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A 30th Street BART Station Would Cost Half a Billion and Take 7 Years to Get Here
By Karen Topakian
Picture this public transit mosaic as envisioned by BART:
The neighborhood around Mission and 30th streets is the staging area for heavy-duty construction. Mission Street is torn up. Automobile traffic is rerouted -- replaced with backhoes, graders, and dump trucks carrying tons of soggy dirt excavated from a long underground tunnel. Dust and grime are everywhere. So is the noise. And klieg lights illuminate the scene when night overtakes day.
Several years later, the mosaic is complete. Familiar car and bicycle traffic returns. Old construction sheds are converted to new stores and apartment buildings. And buried below the hustle and bustle of Mission Street lies the sleek new 30th Street BART Station, whose trains shuttle Upper Noe residents to work and home quicker than ever.
That picture of short-term pain and long-term gain was unveiled April 11 before a packed audience at the Bernal Heights Neighborhood Center. If ultimately built (and that's a big if), the half-billion-dollar station would be San Francisco's first station in more than 25 years.
In releasing its long-awaited study, BART agreed with neighborhood residents that the 30th and Mission hub would be the best location for a new station on the Daly City Colma line. Its location midway between the Glen Park and 24th Street stations would provide connections to four Muni bus lines (the 24, 14, 14L, and 67) and the J-Church Muni Metro. It also would serve four San Francisco neighborhoods not directly served by BART -- the Fairmount, Outer Mission, Bernal Heights, and Upper Noe Valley -- closing the largest gap of any BART line in San Francisco.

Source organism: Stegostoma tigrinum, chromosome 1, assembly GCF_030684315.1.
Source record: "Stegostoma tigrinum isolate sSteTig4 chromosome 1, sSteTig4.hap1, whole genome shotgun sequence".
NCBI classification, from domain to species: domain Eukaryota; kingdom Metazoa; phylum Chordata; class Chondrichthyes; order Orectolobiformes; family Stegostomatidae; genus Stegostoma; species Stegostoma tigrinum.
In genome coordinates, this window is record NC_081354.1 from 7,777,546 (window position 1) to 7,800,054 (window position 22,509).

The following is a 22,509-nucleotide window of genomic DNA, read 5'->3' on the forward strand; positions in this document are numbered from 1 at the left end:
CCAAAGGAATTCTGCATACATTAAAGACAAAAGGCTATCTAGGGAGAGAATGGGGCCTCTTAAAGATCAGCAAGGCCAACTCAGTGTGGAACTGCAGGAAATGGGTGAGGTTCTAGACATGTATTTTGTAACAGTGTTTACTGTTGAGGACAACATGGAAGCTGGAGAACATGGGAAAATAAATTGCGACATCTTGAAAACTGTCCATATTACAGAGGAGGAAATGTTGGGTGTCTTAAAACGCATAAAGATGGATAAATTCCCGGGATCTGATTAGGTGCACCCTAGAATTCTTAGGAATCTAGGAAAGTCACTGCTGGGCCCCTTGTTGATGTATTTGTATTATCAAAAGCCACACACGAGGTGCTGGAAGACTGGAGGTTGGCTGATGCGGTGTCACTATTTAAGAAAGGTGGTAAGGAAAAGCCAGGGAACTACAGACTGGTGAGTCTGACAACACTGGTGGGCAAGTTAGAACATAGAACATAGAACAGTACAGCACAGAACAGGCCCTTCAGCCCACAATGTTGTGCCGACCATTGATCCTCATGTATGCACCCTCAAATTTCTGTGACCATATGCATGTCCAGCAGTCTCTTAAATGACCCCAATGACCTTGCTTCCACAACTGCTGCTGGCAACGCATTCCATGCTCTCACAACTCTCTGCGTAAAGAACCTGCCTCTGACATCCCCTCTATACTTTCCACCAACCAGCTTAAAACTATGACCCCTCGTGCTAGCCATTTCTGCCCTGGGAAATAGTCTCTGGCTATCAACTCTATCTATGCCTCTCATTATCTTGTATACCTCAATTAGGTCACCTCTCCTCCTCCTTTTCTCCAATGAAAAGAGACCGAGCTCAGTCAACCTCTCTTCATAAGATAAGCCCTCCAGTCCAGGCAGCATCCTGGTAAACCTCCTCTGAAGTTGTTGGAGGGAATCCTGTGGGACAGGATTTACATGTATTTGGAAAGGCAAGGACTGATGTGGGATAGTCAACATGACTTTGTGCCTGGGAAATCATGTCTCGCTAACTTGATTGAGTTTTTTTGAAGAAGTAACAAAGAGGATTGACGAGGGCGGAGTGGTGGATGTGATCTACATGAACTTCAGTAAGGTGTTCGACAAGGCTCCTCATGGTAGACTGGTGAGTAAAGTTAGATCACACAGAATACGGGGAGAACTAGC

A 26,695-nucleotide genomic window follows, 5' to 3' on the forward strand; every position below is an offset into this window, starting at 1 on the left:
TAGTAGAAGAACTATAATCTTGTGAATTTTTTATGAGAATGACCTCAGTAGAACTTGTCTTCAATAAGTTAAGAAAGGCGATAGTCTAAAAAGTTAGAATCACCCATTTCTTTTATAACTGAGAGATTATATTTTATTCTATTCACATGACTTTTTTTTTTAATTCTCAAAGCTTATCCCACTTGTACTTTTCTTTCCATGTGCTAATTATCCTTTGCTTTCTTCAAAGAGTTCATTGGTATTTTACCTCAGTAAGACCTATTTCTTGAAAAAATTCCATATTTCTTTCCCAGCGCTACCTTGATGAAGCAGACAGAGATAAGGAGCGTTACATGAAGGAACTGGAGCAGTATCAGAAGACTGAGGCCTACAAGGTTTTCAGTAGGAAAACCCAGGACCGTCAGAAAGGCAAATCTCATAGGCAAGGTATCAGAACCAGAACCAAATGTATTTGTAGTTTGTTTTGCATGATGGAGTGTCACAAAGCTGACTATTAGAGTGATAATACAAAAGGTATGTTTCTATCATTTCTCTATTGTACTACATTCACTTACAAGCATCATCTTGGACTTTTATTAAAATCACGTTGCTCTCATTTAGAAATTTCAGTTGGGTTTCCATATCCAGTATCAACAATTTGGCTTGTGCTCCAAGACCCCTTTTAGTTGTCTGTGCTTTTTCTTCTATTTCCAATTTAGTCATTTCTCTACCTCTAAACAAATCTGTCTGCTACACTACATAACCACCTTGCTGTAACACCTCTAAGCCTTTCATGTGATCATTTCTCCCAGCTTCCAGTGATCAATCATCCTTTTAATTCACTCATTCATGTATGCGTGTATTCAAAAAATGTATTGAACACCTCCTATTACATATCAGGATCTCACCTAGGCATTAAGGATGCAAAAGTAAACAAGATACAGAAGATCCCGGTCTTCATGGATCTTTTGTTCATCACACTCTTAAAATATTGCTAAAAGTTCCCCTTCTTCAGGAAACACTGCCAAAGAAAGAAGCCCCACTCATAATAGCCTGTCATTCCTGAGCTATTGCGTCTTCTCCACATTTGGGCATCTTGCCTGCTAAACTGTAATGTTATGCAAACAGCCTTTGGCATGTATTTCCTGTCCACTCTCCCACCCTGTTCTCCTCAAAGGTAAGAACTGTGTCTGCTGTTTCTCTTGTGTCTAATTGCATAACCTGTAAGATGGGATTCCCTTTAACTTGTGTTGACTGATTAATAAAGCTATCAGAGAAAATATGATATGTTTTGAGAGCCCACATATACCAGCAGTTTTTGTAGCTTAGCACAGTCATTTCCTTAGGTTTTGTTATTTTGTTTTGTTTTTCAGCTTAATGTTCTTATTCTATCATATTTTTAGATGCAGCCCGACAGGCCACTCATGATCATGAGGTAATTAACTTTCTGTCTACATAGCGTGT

BART executives Peter Albert and Jim Gravesande outlined two possible configurations, both of which placed the station and tracks underground.
One calls for constructing a new set of tracks on either side of two platforms -- with an option to put a pocket track between the platforms.
The second scenario would keep the existing BART tracks, which currently rise at a 3 percent grade in the direction of Glen Park. But it would build two additional tracks outside two new platforms. The new tracks and platforms would be level. (A 3 percent grade would violate the 1 percent grade now set by both BART and the Americans with Disabilities Act.)
"The advantage of this four-track configuration is that disabled trains could be stored on either of the two central tracks without blocking the through-train traffic," said Albert, BART's planning manager for San Francisco and the West Bay. "No other point in the subway in San Francisco allows for this storage, which often leads to service delays when a train goes out," he said. "In addition to allowing train storage, this one also allows trains to bypass the station if an emergency run is needed, without disrupting normal service."
For public transit users, the major benefit would be improved reliability and travel time from 30th Street to downtown, the Peninsula, and the East Bay. Putting a station at 30th and Mission also would offer riders more choice and relief from crowded Mission Street Muni lines, Albert said. Best of all, it would encourage people with cars to leave them at home, and therefore help the environment.